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mathlilly
 2 years ago
Consider the function f(x) ={ 1, if x<= 0 2, if x>0}
Show that the differential equation x dot = f(x) has no solution on any open interval about t knot =0. Could someone help me out? I am not sure how to do this. I tried integrating for f(x)=1 and f(x)=2 to find x(t), but I don't know where to go from there.
mathlilly
 2 years ago
Consider the function f(x) ={ 1, if x<= 0 2, if x>0} Show that the differential equation x dot = f(x) has no solution on any open interval about t knot =0. Could someone help me out? I am not sure how to do this. I tried integrating for f(x)=1 and f(x)=2 to find x(t), but I don't know where to go from there.

This Question is Closed

sirm3d
 2 years ago
Best ResponseYou've already chosen the best response.1continuity on an closed interval is the first requirement for differentiability in the open interval. The function is discontinuous on any closed interval containing 0, so it is not differentiable there (at zero). take a look at the graph of \(f(x)\) dw:1359845550730:dw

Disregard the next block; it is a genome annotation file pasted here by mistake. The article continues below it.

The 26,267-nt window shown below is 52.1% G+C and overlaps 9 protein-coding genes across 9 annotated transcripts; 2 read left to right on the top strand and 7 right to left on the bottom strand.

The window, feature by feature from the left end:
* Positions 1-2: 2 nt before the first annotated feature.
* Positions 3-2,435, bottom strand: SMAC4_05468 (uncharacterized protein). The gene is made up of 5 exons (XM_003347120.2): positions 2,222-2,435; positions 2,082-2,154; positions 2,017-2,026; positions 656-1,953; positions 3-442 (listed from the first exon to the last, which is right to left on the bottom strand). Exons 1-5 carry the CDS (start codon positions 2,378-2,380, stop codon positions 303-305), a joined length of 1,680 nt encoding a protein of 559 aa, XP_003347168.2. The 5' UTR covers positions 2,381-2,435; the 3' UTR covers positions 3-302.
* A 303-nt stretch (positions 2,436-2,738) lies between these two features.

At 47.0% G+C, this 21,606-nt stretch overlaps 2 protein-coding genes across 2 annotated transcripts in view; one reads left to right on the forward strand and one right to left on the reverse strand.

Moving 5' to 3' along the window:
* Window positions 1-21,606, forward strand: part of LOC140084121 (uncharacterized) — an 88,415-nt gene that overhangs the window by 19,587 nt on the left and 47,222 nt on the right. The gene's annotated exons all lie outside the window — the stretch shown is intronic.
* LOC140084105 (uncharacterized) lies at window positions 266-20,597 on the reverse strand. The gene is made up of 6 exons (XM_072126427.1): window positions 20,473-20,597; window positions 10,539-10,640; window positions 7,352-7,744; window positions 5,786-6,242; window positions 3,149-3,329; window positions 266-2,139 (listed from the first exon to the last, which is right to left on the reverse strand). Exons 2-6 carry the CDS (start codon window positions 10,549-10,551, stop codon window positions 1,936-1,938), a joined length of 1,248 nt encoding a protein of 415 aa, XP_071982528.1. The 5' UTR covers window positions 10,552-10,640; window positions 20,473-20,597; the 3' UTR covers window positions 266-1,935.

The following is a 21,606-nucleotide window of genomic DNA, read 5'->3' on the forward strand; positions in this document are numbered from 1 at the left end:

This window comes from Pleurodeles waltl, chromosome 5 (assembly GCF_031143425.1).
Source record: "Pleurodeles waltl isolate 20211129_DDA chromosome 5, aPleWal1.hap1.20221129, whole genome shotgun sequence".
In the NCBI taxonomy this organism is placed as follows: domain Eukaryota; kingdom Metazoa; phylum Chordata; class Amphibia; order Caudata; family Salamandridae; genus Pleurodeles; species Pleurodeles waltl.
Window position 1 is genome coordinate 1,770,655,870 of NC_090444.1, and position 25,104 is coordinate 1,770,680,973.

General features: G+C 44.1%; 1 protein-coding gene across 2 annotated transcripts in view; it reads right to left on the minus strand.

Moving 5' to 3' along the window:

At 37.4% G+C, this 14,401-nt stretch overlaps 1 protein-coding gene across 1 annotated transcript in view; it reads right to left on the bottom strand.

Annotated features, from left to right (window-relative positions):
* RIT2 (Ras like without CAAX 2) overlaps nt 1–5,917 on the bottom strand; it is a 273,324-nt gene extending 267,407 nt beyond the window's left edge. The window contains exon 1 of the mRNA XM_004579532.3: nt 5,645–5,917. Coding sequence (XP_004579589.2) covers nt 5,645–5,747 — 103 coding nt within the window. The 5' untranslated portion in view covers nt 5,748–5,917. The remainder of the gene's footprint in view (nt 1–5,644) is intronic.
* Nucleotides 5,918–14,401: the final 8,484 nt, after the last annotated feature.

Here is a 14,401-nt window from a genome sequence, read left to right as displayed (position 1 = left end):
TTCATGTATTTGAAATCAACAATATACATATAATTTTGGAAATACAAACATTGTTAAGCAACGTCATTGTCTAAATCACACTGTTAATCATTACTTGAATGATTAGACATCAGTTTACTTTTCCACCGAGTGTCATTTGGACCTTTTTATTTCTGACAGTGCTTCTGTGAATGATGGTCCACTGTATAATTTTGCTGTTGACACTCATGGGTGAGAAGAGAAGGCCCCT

mathlilly
 2 years ago
Best ResponseYou've already chosen the best response.0Is there a way to tell without knowing what the graph looks like though?

sirm3d
 2 years ago
Best ResponseYou've already chosen the best response.1the graph is not needed. just check the value of the function at x=0.

sirm3d
 2 years ago
Best ResponseYou've already chosen the best response.1for example, if f(x) = { 2x+5, x<0, x^2+3 for x>=0 at 2(0)+5=5, (0)^2+3=3 since the two values are different, the function is discontinuous at x=0, so it's not differentiable there.

mathlilly
 2 years ago
Best ResponseYou've already chosen the best response.0is it like saying the limit going to 0 is different, so the limit does not exist?

sirm3d
 2 years ago
Best ResponseYou've already chosen the best response.1yes, that's right. the correct argument is to use limits.

mathlilly
 2 years ago
Best ResponseYou've already chosen the best response.0okay, that makes sense. thanks!
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